His list currently sits at 216. It's big, and broad, and it's comprised entirely of anecdotal evidence. Anecdotes are generally regarded as the weakest form of evidence, in terms of scientific inquiry.
This is because anecdotal evidence is subject to a few key problems:
- A small sample size, that isn't necessarily representative of a larger sample.
- Confirmation bias, the tendency to ignore evidence that disagrees with one's beliefs, and to place too much weight on evidence that agrees with one's beliefs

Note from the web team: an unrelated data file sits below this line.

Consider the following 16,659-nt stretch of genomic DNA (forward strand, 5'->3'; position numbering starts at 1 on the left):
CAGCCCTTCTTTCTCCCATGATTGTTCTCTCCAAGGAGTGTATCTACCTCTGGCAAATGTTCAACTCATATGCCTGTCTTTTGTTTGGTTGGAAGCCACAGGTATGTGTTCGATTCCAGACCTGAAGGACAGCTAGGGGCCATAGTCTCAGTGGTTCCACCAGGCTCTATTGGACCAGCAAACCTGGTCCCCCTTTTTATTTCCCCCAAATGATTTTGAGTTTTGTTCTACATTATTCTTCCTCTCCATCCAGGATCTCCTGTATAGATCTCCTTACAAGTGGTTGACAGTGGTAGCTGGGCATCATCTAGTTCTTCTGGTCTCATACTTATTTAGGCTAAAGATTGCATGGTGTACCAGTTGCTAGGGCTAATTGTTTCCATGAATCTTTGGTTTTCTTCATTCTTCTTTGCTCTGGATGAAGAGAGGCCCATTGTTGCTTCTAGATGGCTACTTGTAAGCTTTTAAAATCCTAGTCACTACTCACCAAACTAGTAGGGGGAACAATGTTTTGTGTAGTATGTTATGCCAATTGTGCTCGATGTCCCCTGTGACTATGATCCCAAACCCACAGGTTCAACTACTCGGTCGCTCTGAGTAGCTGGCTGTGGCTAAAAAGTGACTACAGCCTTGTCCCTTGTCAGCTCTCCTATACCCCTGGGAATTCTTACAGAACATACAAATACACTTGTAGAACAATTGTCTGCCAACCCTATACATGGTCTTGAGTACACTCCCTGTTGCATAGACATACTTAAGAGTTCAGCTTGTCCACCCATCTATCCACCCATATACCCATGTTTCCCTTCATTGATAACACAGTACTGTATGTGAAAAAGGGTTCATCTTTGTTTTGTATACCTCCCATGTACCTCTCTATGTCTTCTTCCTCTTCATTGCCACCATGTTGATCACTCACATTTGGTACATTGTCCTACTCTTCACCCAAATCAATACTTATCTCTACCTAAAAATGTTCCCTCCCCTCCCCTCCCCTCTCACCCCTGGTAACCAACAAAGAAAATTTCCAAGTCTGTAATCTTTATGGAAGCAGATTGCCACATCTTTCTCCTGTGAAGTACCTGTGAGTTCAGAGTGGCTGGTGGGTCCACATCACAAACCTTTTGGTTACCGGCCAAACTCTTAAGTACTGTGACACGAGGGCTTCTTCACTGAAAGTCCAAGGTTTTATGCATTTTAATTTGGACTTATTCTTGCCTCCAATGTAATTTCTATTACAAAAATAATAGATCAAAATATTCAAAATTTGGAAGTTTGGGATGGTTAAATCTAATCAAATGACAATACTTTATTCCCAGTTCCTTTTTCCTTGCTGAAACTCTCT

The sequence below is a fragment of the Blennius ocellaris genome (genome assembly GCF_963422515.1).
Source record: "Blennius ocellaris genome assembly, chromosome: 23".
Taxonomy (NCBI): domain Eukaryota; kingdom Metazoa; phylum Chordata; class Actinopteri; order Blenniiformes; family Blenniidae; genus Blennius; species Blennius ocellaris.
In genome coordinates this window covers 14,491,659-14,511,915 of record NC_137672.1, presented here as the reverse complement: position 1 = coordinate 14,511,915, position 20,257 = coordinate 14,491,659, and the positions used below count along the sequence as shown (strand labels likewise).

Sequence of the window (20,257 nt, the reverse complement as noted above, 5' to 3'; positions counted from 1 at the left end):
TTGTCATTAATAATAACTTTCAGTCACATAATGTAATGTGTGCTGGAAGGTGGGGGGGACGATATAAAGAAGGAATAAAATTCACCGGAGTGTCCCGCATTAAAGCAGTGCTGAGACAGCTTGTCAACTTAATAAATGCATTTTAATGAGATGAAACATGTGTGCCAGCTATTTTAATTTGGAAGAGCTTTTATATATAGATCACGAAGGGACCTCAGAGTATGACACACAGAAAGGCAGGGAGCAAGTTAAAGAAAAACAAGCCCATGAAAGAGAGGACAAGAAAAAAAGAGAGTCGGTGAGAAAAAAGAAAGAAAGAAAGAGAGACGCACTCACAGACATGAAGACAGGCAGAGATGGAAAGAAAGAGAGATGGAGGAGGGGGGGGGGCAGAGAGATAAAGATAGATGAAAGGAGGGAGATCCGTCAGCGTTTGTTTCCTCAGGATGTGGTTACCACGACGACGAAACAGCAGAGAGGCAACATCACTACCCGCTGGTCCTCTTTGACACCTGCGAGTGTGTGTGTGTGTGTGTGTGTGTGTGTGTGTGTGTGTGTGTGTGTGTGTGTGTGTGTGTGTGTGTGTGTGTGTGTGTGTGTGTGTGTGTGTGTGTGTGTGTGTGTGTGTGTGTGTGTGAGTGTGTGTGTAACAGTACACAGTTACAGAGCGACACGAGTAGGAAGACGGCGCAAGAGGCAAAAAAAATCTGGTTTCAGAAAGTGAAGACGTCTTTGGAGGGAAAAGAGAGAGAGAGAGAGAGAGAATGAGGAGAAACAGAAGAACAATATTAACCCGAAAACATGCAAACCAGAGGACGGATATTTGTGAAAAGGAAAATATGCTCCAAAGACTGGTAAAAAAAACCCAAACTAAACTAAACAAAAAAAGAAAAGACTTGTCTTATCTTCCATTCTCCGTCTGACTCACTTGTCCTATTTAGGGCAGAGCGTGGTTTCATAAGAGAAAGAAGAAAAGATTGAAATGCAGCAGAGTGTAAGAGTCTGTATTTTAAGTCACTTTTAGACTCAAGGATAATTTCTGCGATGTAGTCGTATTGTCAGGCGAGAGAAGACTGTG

- It's subject to 'Cherry picking' - in this instance, the anti-wind lobby regularly points to a few cases of anecdotal claims of ill-health around wind turbines, but ignore the many communities that have seen no issues whatsoever.
The size and scale of Chapman's list is truly incredible. In that vein, I've drawn his list up into an infographic, to better illustrate the clear issues with the unbridled over-use of anecdotal reports as primary evidence of an issue.
[PDF] - 0.2 MB
[PNG] - 0.6 MB - 2197 x 1587
[JPG] - 1.2 MB - 2197 x 1587
Click to embiggen